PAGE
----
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Press releases issued this week by two fertility companies bespeak changing - and troubling - dynamics in the growing commerce surrounding women's eggs.
In a February 11 statement, a Charlotte, NC fertility company called REACH announced an "urgent call for egg donors" and said that it is "eyeing far more aggressive means to recruit young women for egg donations in 2008." The press release is suffused with a tone of emergency about the "alarmingly widening gap between supply and demand" and the "spiraling" wait times "for older couples wanting to start families."
But there is no similar sense of urgency on the company's "What to Expect" web page for prospective egg donors. There, not a single risk or side effect is mentioned, though the known short-term risks are significant (and include, rarely, death) and the lack of data about long-term risks is notorious.
While the Charlotte fertility company seeks to grow its business via the now-traditional model of recruiting young women to provide eggs for people who are undergoing in vitro fertilization, emerging ventures are targeting a new demographic: fertile women who choose - or can be persuaded - to postpone childbearing until their 40s or beyond. Offers to freeze women's eggs for later use - after advancing a career, or meeting the partner of one's dreams - now litter the Internet, despite the experimental nature of egg-freezing technology.
One new egg-freezing venture is a partnership between a company called Extend Fertility and a Seattle fertility clinic. According to their joint press release, they will be offering "the first elective egg freezing service" in the Pacific Northwest. Unsurprisingly, Extend Fertility plays up the "freedom" and "empowerment" that putting eggs on ice offers to women, and plays down the risks of extracting them in the first place. "Egg harvesting is a proven, safe procedure," its website states.
Extend Fertility also minimizes the experimental status and highly uncertain outcomes of egg freezing, referring repeatedly to "breakthroughs" and offering "client testimonials" from women who have frozen their eggs (though not from any who have thawed and used them to make babies).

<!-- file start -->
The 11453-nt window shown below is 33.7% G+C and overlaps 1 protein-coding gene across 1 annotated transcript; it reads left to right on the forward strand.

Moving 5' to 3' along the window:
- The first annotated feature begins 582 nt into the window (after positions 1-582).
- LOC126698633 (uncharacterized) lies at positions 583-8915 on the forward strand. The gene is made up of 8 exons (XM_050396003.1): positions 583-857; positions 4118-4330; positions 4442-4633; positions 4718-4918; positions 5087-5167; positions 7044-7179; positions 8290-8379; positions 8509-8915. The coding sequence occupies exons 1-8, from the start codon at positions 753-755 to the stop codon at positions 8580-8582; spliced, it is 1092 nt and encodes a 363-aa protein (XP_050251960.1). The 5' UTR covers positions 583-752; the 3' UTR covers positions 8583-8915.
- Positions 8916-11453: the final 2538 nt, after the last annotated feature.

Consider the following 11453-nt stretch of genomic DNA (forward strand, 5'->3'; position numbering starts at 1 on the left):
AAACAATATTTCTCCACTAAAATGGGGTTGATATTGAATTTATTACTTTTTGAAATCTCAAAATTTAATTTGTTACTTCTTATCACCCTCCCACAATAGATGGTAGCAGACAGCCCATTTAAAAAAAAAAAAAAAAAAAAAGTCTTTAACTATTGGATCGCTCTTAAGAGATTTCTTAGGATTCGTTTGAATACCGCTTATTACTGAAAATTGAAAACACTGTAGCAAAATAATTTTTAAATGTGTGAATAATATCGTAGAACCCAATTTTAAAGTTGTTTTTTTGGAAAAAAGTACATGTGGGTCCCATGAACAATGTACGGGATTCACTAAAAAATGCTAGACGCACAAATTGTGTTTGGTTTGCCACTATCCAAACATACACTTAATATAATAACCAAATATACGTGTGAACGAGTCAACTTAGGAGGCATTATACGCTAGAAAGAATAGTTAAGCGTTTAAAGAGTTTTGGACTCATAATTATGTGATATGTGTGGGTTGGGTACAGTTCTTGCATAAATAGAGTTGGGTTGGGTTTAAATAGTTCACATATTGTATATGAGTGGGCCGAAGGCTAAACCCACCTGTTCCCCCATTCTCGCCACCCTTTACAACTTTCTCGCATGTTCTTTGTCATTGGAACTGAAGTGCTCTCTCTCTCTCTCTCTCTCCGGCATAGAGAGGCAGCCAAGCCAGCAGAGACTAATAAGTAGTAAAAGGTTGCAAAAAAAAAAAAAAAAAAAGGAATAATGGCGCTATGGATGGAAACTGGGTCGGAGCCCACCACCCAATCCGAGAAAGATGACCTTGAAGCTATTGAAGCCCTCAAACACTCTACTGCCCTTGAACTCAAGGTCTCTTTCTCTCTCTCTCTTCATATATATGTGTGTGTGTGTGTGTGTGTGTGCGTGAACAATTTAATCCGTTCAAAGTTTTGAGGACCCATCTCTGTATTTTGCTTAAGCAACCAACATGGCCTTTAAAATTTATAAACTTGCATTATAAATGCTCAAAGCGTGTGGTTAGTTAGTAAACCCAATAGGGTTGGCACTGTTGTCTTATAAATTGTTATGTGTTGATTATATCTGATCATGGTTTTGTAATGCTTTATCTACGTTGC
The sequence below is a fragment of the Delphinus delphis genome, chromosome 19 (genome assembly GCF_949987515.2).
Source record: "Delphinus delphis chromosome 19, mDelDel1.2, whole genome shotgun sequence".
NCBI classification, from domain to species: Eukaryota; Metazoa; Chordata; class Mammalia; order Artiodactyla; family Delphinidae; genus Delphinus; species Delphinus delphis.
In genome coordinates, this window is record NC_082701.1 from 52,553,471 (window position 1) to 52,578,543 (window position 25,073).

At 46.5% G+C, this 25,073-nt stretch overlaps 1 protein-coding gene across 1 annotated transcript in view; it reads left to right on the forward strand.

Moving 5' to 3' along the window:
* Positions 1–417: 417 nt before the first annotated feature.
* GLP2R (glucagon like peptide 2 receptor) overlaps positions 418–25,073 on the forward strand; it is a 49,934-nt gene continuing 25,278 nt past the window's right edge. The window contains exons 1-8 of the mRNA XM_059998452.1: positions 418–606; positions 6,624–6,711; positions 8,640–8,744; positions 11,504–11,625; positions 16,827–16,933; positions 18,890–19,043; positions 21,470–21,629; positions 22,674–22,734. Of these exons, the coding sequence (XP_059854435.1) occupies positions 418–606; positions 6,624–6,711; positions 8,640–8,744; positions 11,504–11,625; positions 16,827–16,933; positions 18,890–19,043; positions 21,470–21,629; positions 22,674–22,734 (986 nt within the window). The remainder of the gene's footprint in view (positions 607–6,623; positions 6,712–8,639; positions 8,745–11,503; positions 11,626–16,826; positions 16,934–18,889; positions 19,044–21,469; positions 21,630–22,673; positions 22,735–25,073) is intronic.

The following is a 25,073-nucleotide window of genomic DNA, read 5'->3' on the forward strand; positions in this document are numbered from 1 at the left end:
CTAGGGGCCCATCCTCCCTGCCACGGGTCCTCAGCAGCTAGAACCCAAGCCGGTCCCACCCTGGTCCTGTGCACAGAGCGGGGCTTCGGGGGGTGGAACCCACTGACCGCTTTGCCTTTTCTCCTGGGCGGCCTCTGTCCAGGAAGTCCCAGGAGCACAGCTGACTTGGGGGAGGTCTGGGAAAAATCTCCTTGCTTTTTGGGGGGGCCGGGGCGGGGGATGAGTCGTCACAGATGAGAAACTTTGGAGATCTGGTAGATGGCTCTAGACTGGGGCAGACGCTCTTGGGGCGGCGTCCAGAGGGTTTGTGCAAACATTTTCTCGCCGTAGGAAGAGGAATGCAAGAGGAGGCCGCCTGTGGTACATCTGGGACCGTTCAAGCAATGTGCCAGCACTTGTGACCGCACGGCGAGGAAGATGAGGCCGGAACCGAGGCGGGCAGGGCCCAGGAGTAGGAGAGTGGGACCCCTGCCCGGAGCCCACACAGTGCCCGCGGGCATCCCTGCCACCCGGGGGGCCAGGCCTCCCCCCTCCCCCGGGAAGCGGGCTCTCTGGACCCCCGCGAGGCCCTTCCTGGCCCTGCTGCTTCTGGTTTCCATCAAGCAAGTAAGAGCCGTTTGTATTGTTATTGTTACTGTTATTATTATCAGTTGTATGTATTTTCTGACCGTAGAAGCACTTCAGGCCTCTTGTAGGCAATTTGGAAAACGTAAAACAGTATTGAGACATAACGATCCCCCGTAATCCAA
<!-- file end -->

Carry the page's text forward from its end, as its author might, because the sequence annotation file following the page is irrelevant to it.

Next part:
Extend Fertility's website declares that it "adher[es] to the strictest medical and ethical standards," and implies that its service is approved by the American Society for Reproductive Medicine, the fertility industry's trade and lobbying group. But it doesn't mention that ASRM recently concluded that while egg freezing may be appropriate for women undergoing chemotherapy that is likely to damage their eggs, it is an experimental technique and "should not be offered or marketed as a means to defer reproductive aging."
Is anyone out there looking for a case study in the need for regulation and oversight?
Previously on Biopolitical Times
Posted in Assisted Reproduction, Egg Retrieval, Marcy Darnovsky's Blog Posts, Reproductive Justice, Health & Rights
CommentsAdd a Comment
Comment by erestinger, Nov 28th, 2016 11:19pm
There, not a single risk or side effect is mentioned.
Comment by Iris Fowler, Jan 19th, 2009 8:52am
Before you give Extend Fertility your money, please read this. Extend Fertility was founded at a time when the egg freezing procedure was in its early stages and was largely experimental. In 2009, however, most major urban hospitals have doctors who perform the procedures regularly and successfully. What Extend offered clients years ago and still offers today is a service that connects women with doctors who perform egg freezing and nurses and others who assist with questions, including medication issues.
The problem that Extend has today is that their service is no longer relevant because so many doctors now successfully perform egg freezing procedures and they and their nurses are well-equipped to answer patient questions. In New York, for example, you can either use one of Extend's contracting providers, Robert Copperman, MD, and also pay thousands of dollars of Extend fees, or go to NYU Fertility Center (another hospital recognized as providing egg freezing services, and Extend's major competitor) and simply pay for your medical care (no Extend fee). NYU has doctors who specialize in egg freezing and nurses available 24 hours a day to answer questions and help with medication.
Last year I chose not to use Extend and successfully froze eggs at NYU -- I spoke to a doctor or a nurse every day of my procedure, all my questions were answered and it was a terrific experience.
Extend Fertility would like you to think it is a company established by women for women. When it comes down to it, however, Extend charges each their clients thousands of dollars for a service that doctors should and do perform. As my grandmother would say -- dont be a dope. Find a hospital and a doctor who does the procedure and save yourself those thousands of dollars that Extend Fertility will desperately try to convince you to fork over to them.